MedicalResearch.com Interview with:
Professor Marc Dewey
Heisenberg professor of radiology
Vice Chairman of the Department of Radiology at Charité (Campus Mitte)
MedicalResearch.com: What is the background for this study?
Response: Over 3.5 million cardiac catheterisations are performed in Europe each year. This study, jointly conducted by radiologists and cardiologists at Charité – Universitätsmedizin Berlin and published in today’s issue of The BMJ, compares computed tomography (CT) with cardiac catheterisation in patients with atypical chest pain and suspected coronary artery disease (CAD).
MedicalResearch.com: What are the main findings?
Response: CT reduced the need for cardiac catheterisation from 100% to 14% in the group of patients who received CT first instead of catheterisation. If catheterisation was needed in the CT group, the proportion of catheterisations showing obstructive CAD was 5 times higher than in the catheterisation group. Over a period of 3.3 years, the patients in the CT group neither had more cardiac catheterisations nor an increase in cardiovascular events. Moreover, CT shortened the length of stay by 23 hours and 79% of patients said they would prefer CT for future examinations of the heart. Overall, the results of the BMJ study show that CT is a gentle test for reliably ruling out CAD in patients with atypical chest pain who are currently being referred for cardiac catheterisation in routine clinical practice.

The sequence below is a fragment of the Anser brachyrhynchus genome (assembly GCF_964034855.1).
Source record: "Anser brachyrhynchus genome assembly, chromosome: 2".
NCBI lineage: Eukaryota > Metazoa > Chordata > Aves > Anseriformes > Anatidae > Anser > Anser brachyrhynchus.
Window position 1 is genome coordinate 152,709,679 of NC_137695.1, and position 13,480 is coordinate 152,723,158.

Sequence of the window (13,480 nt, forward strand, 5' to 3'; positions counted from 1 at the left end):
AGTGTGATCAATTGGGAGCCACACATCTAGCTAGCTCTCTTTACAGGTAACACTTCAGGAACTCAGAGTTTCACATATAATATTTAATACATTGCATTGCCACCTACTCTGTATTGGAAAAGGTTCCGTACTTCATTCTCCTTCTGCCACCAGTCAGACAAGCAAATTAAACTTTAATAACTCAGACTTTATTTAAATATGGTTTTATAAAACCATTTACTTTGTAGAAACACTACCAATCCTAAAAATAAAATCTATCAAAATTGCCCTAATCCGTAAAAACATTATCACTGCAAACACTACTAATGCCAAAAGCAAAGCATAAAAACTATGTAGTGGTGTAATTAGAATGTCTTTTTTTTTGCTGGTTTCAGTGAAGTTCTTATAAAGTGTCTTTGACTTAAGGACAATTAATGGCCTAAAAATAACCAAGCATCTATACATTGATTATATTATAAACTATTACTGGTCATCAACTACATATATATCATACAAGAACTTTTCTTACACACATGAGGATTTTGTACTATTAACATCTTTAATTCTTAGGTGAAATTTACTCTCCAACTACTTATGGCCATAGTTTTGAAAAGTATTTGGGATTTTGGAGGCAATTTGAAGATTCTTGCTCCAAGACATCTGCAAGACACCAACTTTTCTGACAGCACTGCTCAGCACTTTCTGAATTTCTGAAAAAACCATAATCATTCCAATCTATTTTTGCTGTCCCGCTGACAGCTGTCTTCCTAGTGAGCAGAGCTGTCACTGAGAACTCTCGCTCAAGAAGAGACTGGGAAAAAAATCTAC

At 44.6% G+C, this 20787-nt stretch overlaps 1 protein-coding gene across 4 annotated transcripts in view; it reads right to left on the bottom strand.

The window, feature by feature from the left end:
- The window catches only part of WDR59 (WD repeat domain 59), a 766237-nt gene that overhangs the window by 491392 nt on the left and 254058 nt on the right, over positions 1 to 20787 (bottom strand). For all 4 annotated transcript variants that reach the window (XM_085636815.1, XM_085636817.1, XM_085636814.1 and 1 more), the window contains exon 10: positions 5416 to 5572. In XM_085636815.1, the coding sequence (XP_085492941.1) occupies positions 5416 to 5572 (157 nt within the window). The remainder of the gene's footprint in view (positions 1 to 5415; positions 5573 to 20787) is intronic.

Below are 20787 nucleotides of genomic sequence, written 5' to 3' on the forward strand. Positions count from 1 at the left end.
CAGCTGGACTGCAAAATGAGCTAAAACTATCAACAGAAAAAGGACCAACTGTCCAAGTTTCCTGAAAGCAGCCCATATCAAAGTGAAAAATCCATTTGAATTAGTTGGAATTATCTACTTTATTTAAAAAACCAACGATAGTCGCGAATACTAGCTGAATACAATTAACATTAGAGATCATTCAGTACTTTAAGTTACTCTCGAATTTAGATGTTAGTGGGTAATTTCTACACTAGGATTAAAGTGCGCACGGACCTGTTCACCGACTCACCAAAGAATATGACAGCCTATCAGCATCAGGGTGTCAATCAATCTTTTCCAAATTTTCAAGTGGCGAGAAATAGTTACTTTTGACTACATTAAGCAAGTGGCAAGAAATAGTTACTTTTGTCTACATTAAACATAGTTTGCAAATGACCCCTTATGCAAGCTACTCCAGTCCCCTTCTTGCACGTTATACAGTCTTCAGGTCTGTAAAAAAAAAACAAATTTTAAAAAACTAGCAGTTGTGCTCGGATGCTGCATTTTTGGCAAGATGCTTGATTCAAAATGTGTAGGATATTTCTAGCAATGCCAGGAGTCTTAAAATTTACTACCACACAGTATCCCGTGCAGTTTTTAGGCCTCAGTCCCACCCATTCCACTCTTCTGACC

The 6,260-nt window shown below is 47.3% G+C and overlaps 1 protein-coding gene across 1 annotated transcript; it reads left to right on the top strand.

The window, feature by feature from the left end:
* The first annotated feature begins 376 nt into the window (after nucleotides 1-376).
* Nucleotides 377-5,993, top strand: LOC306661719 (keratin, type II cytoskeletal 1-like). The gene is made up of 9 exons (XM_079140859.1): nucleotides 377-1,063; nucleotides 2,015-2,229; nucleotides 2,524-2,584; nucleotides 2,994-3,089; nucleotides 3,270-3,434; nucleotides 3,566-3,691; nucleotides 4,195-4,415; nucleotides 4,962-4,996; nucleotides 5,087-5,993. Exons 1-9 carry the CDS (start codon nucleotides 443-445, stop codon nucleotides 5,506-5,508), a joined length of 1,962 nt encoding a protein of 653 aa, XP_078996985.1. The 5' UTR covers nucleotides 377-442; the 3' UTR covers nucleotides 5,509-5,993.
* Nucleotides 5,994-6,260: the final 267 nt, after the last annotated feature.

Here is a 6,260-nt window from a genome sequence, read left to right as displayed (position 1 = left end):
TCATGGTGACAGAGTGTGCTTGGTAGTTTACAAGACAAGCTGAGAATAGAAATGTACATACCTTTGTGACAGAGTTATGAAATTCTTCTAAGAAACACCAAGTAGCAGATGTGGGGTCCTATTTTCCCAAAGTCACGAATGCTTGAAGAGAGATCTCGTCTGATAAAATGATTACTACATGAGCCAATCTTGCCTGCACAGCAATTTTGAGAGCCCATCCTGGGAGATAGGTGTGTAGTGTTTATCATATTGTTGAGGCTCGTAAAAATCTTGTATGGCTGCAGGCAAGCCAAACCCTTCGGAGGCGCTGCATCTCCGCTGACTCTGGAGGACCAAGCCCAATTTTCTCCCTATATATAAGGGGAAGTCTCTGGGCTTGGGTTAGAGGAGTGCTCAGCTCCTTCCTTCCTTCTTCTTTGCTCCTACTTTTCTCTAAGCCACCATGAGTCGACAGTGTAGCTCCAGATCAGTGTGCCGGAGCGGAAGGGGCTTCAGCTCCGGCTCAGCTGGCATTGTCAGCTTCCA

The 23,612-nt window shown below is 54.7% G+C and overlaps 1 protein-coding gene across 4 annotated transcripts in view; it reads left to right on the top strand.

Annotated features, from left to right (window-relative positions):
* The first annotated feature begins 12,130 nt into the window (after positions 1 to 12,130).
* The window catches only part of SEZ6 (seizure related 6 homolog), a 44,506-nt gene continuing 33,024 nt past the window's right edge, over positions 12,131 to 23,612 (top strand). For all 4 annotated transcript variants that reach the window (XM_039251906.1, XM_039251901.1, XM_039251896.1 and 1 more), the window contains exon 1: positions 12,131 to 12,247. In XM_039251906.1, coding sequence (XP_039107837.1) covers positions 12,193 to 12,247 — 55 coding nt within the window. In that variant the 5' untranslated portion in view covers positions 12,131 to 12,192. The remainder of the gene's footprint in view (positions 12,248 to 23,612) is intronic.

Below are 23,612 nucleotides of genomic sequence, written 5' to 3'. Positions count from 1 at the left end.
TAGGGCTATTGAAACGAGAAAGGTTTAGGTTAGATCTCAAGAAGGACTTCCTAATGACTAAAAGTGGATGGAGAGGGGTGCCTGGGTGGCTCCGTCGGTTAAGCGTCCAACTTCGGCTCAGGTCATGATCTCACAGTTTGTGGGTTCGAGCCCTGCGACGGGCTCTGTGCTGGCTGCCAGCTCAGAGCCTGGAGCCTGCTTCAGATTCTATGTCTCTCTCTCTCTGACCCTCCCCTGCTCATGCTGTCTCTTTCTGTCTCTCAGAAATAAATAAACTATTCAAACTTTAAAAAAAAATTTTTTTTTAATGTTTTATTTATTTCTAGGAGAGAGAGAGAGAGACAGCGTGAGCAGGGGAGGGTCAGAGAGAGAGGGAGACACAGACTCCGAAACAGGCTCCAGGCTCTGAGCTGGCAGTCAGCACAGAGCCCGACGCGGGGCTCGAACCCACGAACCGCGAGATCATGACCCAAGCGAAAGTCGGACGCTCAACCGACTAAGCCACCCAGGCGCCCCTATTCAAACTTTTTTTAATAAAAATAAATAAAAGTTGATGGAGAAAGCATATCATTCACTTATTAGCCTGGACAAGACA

MedicalResearch.com: What should readers take away from your report?
Response: Along with the results of other randomised studies, the BMJ study provides ample evidence for the benefit of cardiac CT examinations. I therefore think that it is now time to enter into serious discussions to make CT a diagnostic test to be reimbursed by health insurance.
MedicalResearch.com: Where can patients get more information about the study?
Link to BMJ study and 2-min video summary: http://www.bmj.com/content/355/bmj.i5441
MedicalResearch.com: Thank you for your contribution to the MedicalResearch.com community.
BMJ 2016; 355 doi: http://dx.doi.org/10.1136/bmj.i5441 (Published 24 October 2016)Cite this as: BMJ 2016;355:i5441
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